Sunday, 15 February 2009

15. Speaking of searching - Nuance

It seems that mobile control by speech is about to become more mainstream as Nuance announces its new Voice Control system. They suggest that it is "a customizable modular framework that allows operators and handset OEMs to speech enable any feature, application, or network service on any mobile device they bring to market, including feature phones." This will move the voice control from "Dial John" to a full control as you would have on your fingertips. According to them, it will offer everything from standard web searches, to asking directions, playing music tracks, opening applications etc.

Clearly this is a way forward for the market, and for the dyslexic individual, and having seen one in action (all be it in a very quiet office environment) it is clearly a product with high potential and not just a gimmick.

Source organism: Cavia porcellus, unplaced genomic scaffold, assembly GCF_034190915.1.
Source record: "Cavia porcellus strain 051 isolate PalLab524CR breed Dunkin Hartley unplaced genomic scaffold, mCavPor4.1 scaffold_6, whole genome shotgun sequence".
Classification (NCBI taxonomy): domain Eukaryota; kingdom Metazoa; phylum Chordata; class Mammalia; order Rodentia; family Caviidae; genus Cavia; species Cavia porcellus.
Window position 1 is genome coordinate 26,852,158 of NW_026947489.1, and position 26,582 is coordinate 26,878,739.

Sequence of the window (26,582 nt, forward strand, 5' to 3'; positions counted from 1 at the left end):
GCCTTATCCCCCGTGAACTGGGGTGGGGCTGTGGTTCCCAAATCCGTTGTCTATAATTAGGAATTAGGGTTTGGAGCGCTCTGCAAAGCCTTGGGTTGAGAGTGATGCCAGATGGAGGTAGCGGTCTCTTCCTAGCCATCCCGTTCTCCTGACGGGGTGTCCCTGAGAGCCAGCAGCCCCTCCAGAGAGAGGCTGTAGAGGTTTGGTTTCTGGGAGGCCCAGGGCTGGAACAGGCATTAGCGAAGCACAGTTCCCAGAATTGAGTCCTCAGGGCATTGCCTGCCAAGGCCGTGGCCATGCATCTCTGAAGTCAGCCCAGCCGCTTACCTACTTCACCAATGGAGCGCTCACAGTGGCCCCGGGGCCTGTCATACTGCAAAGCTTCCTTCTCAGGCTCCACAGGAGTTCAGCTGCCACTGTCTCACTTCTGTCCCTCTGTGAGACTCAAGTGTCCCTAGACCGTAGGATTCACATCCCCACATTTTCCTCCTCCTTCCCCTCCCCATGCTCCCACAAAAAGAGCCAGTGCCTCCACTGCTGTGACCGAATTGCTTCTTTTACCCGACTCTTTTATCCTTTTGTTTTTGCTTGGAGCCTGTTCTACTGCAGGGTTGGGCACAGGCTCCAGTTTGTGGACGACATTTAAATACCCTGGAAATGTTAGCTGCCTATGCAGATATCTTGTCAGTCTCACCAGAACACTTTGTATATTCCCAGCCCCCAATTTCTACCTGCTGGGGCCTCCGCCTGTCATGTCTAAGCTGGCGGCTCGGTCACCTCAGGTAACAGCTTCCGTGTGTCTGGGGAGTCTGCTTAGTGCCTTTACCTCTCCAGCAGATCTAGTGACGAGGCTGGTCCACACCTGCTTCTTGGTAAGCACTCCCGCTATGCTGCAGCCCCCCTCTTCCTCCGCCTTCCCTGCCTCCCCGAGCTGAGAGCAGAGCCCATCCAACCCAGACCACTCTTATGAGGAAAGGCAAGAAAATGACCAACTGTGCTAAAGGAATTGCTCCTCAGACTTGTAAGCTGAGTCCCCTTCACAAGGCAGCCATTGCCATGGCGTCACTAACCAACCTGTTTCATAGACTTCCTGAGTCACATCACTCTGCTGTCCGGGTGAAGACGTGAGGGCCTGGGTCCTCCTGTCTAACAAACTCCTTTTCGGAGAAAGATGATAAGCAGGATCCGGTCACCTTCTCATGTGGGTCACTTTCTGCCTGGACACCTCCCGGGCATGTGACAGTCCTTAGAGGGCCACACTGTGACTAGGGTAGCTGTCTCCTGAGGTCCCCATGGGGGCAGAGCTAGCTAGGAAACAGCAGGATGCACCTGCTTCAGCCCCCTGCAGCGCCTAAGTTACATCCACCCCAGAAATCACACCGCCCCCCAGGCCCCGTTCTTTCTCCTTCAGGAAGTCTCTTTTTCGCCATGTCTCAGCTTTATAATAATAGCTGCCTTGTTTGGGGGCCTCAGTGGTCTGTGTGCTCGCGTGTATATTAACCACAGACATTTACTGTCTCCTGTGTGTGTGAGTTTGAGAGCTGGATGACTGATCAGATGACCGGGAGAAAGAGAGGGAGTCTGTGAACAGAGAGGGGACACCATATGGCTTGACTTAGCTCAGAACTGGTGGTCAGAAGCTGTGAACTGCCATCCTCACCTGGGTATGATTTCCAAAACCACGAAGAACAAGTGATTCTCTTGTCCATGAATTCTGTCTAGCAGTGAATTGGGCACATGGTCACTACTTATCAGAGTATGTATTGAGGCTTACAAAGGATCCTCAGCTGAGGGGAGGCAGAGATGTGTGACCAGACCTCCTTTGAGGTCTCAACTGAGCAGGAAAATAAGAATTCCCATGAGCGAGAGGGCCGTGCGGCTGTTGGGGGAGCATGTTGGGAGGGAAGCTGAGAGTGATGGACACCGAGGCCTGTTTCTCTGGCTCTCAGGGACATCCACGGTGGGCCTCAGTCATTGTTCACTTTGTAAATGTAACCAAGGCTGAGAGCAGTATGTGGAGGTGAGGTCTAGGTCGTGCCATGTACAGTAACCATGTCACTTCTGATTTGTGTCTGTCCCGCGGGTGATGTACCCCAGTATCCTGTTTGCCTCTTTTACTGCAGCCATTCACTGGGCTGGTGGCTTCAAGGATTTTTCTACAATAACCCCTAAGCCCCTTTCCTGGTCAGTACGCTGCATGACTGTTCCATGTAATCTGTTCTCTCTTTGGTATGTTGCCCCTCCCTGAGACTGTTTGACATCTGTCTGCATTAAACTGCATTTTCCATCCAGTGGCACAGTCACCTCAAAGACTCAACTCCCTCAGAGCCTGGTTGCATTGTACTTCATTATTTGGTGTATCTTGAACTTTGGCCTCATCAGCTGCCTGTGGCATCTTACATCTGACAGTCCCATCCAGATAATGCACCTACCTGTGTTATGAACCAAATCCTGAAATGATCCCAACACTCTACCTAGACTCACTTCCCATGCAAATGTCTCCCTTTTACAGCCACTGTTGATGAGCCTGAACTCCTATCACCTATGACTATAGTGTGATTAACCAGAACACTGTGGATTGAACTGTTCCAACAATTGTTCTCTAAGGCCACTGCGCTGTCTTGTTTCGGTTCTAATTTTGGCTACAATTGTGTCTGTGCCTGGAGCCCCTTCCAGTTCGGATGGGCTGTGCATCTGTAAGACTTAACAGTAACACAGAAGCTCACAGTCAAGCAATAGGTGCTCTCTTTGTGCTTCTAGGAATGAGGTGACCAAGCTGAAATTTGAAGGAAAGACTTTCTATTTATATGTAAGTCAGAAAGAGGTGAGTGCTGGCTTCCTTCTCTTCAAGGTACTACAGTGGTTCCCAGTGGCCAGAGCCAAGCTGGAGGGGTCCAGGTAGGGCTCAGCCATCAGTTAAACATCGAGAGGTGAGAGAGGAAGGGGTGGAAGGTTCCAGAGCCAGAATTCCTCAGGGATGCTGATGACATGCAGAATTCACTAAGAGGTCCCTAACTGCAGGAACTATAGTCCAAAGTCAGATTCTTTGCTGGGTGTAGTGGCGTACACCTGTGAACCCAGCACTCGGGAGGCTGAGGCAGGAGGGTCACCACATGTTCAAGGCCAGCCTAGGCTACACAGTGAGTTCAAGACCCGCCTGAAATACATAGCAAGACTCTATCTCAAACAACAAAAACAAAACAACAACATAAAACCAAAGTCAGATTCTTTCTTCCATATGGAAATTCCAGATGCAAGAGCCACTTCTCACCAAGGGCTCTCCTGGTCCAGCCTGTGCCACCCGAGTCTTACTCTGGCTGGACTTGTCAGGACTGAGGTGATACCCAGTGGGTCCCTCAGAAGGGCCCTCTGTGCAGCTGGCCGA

But what I have not seen is what happens to the information accessed. It is ok if you are asking for the device to play some music, but if you want to find out information, the presentation of that information (e.g. reading Google results) can be as important as searching for it. Otherwise it remains a gimmick.

On a separate but related note, the new Android mobile phone platform has just acquired voice commands, though apparently currently restricted to its US market and the T-mobile G1 phone.

What I am not sure of is the availability of voices suitable for different markets, e.g. British English as opposed to American English. Unless the control is matched to the users voice, and provides a high level of reliability, the feature will remain unused, joining an ever increasing list of "nice but no thanks" technological innovations.

Android Voice

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